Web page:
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115 Degrees of Russian History

Plans for future projects revealed on the 115th anniversary of The State Russian Museums founding.

Published: March 27, 2013 (Issue # 1752)



  • The Russian Museum will reopen the Stroganov Palace on Nevsky Prospekt this summer.
    Photo:

One hundred and fifteen years ago, on March 19, 1898, the first state museum of Russian art opened its doors in St. Petersburg. Today, the State Russian Museum is a unique repository of artistic treasures. Its collection contains more than 400,000 exhibits and covers the entire history of Russian art, from the 10th to the 20th century.

At a press conference on the museums anniversary last week, museum director Vladimir Gusev spoke about upcoming events, restoration work at the museum buildings and, of course, paid tribute to the museums longevity.

The date is not round, therefore we celebrate it not with gala events, but with work, said Gusev.

Todays main achievement is the developing dynamics of the Russian Museum, and this is clearly visible in our reports. This is not due to me, its due to the time with which we all have coincided. We have managed to restore and develop not only the Mikhailovsky Palace, but all of this huge complex, which is located in the historical center and approaches the size of the Vatican City, he said.

Actually, the Russian Museum is one of the largest repositories of Russian fine art in the world. The museum complex encompasses the Stroganov Palace, the Mikhailovsky (Engineers) Castle, the Marble Palace and the Summer Garden, which includes the Summer Palace of Peter the Great.

This year the Summer Palace marks its 300th anniversary. Nevertheless, according to Gusev, the main thing is not the occasion, but the fact that the museum has received money to fund the first phase of restoration work, which will include design estimates and expert assessment of both buildings. This phase will complete the restoration of the Summer Garden complex, following last years reopening of the garden to visitors after two and a half years of being closed.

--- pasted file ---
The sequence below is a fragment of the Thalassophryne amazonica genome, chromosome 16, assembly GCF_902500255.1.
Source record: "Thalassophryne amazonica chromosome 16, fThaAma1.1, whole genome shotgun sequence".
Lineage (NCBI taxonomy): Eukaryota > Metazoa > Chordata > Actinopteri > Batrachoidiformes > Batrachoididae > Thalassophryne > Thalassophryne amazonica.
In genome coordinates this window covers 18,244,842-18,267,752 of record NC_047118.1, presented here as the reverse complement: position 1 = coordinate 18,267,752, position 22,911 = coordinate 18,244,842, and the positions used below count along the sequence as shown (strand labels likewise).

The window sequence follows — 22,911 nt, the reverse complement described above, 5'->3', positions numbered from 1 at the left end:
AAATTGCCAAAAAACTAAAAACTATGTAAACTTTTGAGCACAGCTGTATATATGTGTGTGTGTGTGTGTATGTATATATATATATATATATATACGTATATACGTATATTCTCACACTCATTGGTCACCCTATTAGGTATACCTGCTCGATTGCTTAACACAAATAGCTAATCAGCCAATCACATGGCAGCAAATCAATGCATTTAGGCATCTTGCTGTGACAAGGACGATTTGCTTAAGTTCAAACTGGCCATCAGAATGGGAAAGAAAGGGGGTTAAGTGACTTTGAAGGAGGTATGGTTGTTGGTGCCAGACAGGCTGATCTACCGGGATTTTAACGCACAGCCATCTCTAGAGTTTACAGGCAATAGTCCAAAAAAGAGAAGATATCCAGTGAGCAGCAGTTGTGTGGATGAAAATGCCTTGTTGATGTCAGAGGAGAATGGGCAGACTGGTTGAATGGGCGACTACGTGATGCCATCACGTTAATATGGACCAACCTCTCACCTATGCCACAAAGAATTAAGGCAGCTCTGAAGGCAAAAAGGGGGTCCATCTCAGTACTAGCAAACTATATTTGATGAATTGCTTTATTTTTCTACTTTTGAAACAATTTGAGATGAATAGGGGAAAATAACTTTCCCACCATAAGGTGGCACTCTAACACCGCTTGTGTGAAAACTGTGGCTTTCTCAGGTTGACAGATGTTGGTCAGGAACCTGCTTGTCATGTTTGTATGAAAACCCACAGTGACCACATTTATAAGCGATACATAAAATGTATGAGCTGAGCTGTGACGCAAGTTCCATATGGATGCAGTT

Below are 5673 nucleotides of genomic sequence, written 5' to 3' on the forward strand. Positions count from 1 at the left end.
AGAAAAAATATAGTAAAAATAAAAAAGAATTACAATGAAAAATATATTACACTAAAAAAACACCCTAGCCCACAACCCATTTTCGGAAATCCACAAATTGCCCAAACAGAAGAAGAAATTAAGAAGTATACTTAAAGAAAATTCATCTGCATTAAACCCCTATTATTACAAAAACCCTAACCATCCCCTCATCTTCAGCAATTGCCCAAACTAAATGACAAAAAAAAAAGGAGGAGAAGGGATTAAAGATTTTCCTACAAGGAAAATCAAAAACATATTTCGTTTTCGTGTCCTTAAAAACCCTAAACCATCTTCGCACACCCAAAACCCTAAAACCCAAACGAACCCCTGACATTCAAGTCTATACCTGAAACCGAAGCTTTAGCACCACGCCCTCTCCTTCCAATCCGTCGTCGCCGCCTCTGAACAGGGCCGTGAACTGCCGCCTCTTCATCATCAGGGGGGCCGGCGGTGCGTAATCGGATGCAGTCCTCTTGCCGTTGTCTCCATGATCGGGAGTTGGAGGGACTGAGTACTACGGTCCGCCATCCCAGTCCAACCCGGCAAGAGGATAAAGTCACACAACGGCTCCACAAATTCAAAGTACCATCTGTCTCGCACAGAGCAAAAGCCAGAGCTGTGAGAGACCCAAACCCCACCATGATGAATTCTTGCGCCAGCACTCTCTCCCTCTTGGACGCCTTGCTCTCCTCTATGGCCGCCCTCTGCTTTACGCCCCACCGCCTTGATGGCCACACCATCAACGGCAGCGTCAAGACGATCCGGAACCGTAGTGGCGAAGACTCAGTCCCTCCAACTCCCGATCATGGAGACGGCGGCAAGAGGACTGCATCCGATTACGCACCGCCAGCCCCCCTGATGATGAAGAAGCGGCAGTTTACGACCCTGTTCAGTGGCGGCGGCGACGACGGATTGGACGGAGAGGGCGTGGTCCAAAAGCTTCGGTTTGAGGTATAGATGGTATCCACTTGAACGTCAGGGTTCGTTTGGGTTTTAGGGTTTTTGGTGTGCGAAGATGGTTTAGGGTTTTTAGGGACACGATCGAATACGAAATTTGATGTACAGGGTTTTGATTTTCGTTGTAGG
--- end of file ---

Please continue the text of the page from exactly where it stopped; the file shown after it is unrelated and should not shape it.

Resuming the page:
Additionally, the reconstructed Stroganov Palace and the two pavilions (guardhouses) of the Mikhailovsky Castle will reopen in early summer this year.

The Virtual Russian Museum, which has no analogue either in Russia or abroad, will be located in the western pavilion. The main idea of the project is to provide the public with an interactive demonstration of the unknown aspects of the museums activities and artistic work. The western pavilion will offer a new level of integration with the Russian Museum and its virtual branches.

The eastern pavilion will be dedicated to a project set up by the Artdegardiya childrens educational and recreational complex, focused on aiding the creative development of children and teenagers through the use of fine art and modern technologies.

A new initiative titled The Russian Museum on Wheels is also in the pipeline. One or two buses equipped with multimedia technology will be purchased, and will travel to remote settlements in the Leningrad Oblast, where experienced scholars of art will give presentations about Russian painting to local schoolchildren.